• Do the Shred every day for thirty days. Ummm, FAIL. I might try again at some point in the year.
  • Soak in hot springs in the middle of the woods. Not yet. But a dear friend’s hot tub at the edge of rural and beautiful Marrowstone Island surely counts.
  • Complete my book proposal. In progress.
  • Camp in Mt Hood National Forest. Not yet.
  • Go to Yosemite National Park before a close friend living there leaves. SAD FAIL. Friend employed at the park relocated to Washington, DC. HAPPY FOR HER. Our change in plans includes camping in Tumalo State Park and at Wallowa Lake later in the summer. Wallowa is surrounded by 9,000′ tall snow-capped mountains and a large, clear lake, while Tumalo rests along Oregon’s spectacular Deschutes River. I can’t wait to pack up the car with everything but the kitchen sink and sleep in our gigantic family tent with all my guys.
  • Meet my nephew expected to join the world in early May! DONE. Lighting Bolt is an amazing little guy and already a cherished member of our family.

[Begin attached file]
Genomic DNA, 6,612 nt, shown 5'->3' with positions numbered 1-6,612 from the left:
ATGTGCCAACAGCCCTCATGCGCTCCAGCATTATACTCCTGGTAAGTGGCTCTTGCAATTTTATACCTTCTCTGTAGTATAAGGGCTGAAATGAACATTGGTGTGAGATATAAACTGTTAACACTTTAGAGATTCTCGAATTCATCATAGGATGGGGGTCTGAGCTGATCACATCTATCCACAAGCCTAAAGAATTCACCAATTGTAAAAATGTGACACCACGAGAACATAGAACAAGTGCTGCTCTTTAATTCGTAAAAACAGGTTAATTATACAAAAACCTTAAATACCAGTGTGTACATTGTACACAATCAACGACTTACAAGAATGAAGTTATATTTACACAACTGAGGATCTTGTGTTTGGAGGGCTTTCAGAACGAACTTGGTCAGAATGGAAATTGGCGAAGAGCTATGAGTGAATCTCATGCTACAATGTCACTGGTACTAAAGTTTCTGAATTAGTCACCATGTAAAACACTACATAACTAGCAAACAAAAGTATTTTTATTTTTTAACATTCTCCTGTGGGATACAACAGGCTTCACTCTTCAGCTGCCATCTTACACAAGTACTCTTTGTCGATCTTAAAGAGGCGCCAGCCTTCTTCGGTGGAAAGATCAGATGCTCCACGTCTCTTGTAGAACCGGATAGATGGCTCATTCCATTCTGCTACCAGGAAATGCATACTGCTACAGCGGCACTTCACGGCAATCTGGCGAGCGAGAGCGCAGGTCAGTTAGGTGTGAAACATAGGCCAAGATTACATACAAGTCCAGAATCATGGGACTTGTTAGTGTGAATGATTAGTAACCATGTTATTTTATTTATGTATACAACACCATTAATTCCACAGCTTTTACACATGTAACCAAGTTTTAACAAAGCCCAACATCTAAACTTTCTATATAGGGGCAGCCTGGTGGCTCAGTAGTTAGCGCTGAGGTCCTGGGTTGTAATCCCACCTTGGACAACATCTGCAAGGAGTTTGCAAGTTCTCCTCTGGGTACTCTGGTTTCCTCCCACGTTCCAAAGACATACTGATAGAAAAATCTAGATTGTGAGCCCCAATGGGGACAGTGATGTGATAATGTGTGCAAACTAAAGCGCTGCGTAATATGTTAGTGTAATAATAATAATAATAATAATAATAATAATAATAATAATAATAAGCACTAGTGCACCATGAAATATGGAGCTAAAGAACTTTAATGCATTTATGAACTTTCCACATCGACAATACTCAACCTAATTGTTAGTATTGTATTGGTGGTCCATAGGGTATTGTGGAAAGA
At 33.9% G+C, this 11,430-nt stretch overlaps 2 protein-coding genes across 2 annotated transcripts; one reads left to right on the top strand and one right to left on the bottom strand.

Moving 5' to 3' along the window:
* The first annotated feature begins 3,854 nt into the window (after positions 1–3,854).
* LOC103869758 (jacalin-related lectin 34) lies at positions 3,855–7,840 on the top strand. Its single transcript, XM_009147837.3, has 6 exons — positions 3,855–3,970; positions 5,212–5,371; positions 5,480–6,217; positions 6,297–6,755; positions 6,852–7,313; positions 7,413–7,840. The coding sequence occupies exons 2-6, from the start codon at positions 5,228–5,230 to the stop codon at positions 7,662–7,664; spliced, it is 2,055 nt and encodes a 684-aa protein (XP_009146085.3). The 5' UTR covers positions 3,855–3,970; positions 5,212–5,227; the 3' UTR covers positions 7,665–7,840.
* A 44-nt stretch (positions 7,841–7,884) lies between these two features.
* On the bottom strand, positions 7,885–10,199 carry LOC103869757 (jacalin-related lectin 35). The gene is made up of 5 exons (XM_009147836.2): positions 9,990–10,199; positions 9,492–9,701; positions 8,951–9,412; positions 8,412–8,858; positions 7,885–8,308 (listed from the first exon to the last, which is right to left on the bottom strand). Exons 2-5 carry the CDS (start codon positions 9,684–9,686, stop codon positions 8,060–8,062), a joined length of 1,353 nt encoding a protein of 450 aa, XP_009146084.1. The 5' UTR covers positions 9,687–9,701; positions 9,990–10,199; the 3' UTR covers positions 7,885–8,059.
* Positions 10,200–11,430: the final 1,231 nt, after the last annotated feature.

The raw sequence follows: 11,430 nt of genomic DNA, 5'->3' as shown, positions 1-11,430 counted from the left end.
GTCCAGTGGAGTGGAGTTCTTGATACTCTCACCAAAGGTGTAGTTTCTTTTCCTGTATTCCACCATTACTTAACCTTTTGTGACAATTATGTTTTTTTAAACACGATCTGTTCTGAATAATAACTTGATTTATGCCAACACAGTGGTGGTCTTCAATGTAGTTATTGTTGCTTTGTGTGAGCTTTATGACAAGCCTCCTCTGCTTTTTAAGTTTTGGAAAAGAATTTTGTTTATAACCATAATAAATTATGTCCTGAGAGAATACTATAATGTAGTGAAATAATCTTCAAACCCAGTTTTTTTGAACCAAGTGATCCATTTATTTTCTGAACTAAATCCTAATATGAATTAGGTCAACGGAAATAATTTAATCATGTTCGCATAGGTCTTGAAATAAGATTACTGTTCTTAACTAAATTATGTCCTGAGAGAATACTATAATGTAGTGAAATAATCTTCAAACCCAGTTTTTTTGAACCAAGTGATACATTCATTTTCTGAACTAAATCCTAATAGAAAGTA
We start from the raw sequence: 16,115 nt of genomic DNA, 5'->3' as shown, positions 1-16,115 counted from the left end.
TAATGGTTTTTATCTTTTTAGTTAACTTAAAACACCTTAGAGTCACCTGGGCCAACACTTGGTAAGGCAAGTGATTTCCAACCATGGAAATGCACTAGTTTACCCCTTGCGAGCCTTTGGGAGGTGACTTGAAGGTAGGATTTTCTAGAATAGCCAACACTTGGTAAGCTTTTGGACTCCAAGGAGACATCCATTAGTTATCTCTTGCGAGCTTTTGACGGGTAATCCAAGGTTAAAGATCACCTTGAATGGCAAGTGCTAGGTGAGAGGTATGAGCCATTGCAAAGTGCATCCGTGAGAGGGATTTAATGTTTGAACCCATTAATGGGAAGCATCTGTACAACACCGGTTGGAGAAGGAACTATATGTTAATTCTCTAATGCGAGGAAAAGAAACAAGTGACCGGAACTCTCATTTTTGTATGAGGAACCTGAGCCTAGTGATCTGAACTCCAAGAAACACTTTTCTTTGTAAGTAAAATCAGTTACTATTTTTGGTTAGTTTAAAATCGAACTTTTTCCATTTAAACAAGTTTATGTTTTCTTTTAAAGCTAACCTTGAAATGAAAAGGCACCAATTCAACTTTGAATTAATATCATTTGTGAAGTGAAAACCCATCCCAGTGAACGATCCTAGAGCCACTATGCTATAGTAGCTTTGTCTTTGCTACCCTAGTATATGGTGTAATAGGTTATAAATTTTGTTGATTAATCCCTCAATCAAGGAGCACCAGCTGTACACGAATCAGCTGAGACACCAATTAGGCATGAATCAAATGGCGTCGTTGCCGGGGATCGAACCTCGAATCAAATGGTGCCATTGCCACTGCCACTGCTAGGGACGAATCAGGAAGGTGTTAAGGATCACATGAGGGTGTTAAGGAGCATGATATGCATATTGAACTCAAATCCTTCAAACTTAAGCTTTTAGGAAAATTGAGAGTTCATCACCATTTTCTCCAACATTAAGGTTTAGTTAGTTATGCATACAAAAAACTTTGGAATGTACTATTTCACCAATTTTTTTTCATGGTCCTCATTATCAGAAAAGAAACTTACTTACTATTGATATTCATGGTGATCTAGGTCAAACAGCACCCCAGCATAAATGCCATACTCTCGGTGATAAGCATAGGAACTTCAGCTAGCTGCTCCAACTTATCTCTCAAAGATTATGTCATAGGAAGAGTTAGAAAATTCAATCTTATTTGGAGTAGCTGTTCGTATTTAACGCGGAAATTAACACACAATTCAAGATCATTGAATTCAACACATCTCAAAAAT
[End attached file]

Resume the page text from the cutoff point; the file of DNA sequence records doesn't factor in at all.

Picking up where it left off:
• Attend a meeting of the Compassionate Friends. Reach out to other bereaved siblings. Not yet. Scared.
  • Complete an open water swim of a challenging distance. SOON. My father and I are registered to swim the 70th Annual Roy Webster Cross-Channel Swim on September 3rd in Hood River.
  • Go on one meditation retreat, even if it takes place in my basement. Yoga/meditation retreat in the planning stage!
  • Write a letter to the editor. I have not yet felt so compelled.
  • Plan and execute an excellent five-year-old birthday party. DONE. You can read all about it HERE.
  • Hike Silver Falls. MUST DO THIS BY END OF CALENDAR YEAR!
  • Drag out the crock pot. Use it! Not yet. Still dusty. Sorry, Mom.
  • Forgive someone. WORKING ON IT. TOUGH.

A week in words

I’ve been considering a personal writing and living challenge, but with kids + life I’m not sure if I can make it happen. On the other hand, if not now, when?

The idea is to explore one idea or approach to being human, one day or week at a time.

These are the themes I’ve identified as most meaningful to me at this time:

Be Frugal.

Be Kind.

Be True.

Be Decadent (this absolutely conflicts with my starting point: Be Frugal. That’s ok.).

Be Scared.

Be Quiet.

Be Brave.

Thoughts, readers?

My youngest has taken great satisfaction in saying, “Move back” when disturbed or bothered.

Shakespeare wrote, “Get thee hence, beggar!”